Victoria S. Lockwood

image_1-lockwoodVictoria S. Lockwood died on October 3, 2016. Born in 1953 in Panama City, Florida Lockwood was a gifted anthropologist and beloved teacher, mentor, and person. She joined the faculty of Southern Methodist University (SMU) in 1986 after completing her PhD in anthropology from UCLA, and remained a vital intellectual force throughout her career.

In spite of her decades-long challenges with cancer, Lockwood persevered with dignity and purpose, designing and conducting cutting edge research for more than 30 years in the South Pacific. Her scholarly work focused on the gendered impacts of economic transformations in the subsistence-oriented islands of French Polynesia. Specifically, she explored how rural Tahitian women responded to French development programs to spur commercial agriculture and craft export. Her original research on the island of Tubuai became the basis for her book Tahitian Transformations: Gender and Capitalist Development in a Rural Society (Lynne Reiner, 1993).

Lockwood subsequently extended her research to a three-island comparative study in order to better understand the impact of development and neoliberalism on women and families. Lockwood’s work provided a critical counterpoint to studies that emphasized detrimental outcomes. Rather, she found that when women became income earners, gender hierarchies in the household shifted and increased women’s decision-making authority. In political realms, women assumed increasingly important public roles.

Lockwood observed how the empowerment of women in financial control and household decision-making escalated culturally-specific forms of domestic violence. In her most recent research, she generated longitudinal, comparative data to investigate the temporal scope and variable forms of domestic violence in Tubuai and Rurutu. Although at the time of her death she had not published findings from this work, her colleagues and former students are working to assemble her data and notes in hopes of preparing a posthumous publication.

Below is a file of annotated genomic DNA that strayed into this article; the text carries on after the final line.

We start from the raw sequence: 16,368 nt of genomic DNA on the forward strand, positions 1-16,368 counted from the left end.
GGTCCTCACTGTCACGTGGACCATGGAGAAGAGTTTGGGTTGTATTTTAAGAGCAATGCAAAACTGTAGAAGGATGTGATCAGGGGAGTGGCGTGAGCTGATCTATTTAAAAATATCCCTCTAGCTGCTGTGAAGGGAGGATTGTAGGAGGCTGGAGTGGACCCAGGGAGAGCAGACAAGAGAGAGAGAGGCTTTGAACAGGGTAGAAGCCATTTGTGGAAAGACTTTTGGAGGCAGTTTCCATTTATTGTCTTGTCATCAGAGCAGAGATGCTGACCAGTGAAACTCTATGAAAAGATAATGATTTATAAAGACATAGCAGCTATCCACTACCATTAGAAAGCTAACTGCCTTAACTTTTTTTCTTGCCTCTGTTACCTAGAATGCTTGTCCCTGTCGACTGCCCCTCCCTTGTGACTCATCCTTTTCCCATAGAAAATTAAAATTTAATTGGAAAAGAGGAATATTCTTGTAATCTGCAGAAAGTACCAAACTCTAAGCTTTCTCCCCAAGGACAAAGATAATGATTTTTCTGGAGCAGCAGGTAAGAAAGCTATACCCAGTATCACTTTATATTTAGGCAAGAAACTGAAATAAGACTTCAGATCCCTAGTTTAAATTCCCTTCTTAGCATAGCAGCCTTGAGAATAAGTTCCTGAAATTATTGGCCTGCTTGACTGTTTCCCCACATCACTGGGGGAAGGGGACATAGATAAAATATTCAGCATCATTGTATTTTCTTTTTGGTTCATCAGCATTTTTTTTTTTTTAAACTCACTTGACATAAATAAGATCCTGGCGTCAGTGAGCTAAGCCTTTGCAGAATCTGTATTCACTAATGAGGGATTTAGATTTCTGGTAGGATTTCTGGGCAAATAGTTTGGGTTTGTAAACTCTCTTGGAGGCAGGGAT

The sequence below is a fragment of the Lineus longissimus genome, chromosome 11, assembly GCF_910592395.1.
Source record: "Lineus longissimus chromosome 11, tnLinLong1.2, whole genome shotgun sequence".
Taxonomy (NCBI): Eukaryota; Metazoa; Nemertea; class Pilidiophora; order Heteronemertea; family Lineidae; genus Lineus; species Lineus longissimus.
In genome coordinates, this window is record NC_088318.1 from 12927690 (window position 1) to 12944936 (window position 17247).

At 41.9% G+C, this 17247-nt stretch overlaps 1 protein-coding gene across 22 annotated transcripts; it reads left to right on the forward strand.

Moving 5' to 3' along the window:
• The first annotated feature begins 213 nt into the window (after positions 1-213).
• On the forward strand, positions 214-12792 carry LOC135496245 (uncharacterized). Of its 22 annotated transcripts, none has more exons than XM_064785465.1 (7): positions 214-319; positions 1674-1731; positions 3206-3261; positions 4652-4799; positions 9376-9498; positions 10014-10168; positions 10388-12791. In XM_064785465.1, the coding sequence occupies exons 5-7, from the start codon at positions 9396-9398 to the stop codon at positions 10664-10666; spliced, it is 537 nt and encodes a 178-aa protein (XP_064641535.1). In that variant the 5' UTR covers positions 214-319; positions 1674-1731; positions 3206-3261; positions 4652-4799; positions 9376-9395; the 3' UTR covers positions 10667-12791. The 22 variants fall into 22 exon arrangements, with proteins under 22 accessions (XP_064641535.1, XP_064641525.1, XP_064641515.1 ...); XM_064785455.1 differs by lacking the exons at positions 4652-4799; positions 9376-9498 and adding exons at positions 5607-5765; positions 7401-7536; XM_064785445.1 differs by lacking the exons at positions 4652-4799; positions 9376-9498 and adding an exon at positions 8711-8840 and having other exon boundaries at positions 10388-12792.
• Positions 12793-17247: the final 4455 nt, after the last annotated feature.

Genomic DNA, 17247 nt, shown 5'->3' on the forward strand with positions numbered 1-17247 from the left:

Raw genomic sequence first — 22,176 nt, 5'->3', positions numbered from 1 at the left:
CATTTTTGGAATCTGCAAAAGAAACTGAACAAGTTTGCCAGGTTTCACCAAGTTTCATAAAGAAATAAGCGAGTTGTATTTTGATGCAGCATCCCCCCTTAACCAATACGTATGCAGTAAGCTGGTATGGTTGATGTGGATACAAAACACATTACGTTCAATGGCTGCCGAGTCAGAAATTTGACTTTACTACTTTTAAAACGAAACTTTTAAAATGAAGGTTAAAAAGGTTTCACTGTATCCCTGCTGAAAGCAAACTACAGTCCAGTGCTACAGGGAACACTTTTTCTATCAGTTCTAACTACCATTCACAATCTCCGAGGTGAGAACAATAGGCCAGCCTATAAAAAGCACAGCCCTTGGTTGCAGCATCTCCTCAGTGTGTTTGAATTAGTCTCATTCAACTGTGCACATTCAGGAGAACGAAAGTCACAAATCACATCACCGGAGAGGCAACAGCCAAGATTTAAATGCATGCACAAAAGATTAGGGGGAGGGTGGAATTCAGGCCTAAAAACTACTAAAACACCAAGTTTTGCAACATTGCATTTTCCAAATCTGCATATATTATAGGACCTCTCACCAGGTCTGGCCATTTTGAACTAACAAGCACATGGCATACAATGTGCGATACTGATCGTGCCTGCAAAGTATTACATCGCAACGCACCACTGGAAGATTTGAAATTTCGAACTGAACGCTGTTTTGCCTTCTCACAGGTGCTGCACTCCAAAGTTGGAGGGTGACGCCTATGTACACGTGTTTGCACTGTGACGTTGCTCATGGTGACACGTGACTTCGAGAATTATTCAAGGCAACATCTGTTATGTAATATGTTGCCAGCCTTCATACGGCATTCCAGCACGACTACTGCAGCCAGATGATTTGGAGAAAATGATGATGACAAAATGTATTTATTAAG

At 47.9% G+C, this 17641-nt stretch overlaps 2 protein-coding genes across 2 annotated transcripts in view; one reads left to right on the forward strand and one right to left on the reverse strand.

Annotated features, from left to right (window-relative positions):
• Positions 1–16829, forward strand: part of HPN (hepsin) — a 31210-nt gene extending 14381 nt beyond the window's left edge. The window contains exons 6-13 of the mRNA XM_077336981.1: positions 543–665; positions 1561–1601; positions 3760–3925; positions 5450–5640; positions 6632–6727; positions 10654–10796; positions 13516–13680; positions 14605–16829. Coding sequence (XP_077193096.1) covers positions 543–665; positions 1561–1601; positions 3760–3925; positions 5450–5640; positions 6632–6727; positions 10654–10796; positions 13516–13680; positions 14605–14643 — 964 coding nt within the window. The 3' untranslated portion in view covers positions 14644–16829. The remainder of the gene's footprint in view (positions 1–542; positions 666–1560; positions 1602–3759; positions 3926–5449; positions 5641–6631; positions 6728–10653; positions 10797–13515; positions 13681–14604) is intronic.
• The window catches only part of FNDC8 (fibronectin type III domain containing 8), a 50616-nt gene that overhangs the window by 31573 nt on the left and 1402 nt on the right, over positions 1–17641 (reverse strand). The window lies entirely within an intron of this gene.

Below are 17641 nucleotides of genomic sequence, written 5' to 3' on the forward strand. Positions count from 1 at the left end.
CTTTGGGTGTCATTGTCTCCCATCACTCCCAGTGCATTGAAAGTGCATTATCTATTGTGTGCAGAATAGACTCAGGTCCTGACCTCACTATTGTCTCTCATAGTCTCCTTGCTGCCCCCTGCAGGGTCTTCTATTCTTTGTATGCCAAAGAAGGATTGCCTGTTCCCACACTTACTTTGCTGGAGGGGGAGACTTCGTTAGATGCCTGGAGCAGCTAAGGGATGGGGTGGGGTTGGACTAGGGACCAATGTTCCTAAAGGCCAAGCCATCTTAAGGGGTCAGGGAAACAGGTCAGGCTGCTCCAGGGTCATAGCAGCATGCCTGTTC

In addition to her monograph, Lockwood published numerous journal articles and edited two volumes of scholarship on Pacific societies: Globalization and Culture Change in the Pacific Islands (Pearson/Prentice Hall, 2004) and Contemporary Pacific Societies: Studies in Development and Change (Prentice Hall, 1993), co-edited with T. Harding and B. Wallace. Lockwood’s research was supported by numerous National Science Foundation grants, and from 1999-2000, she served as the NSF Program Officer for Cultural Anthropology.

At SMU, where she served as director of both undergraduate and graduate studies, Lockwood inspired generations of students with her intellectual depth, methodological rigor, and caring mentoring. One former graduate student noted that she models her own mentoring of students by asking herself: “WWVD?—What would Vickie do?” Others remember her generosity and wisdom, patience and insight, and her incisive, but always constructive criticism. Lockwood won teaching and mentoring awards and was a fierce advocate for women and students. One undergraduate student whom she helped, wrote: “[Vickie] taught me the immense power of simple kindnesses. Her mentorship instilled in me a passion for it that I don’t think will ever disappear.”

As her students, friends, and colleagues—and all the people she cared for—we can share in the recognition that Vickie Lockwood enriched the world, her discipline, and many lives. Her legacy is real and inspiring because hers was a life of dignity, courage, intellectual rigor, purposeful research, humor, and practicality. (Caroline B. Brettell and Katherine E. Browne)

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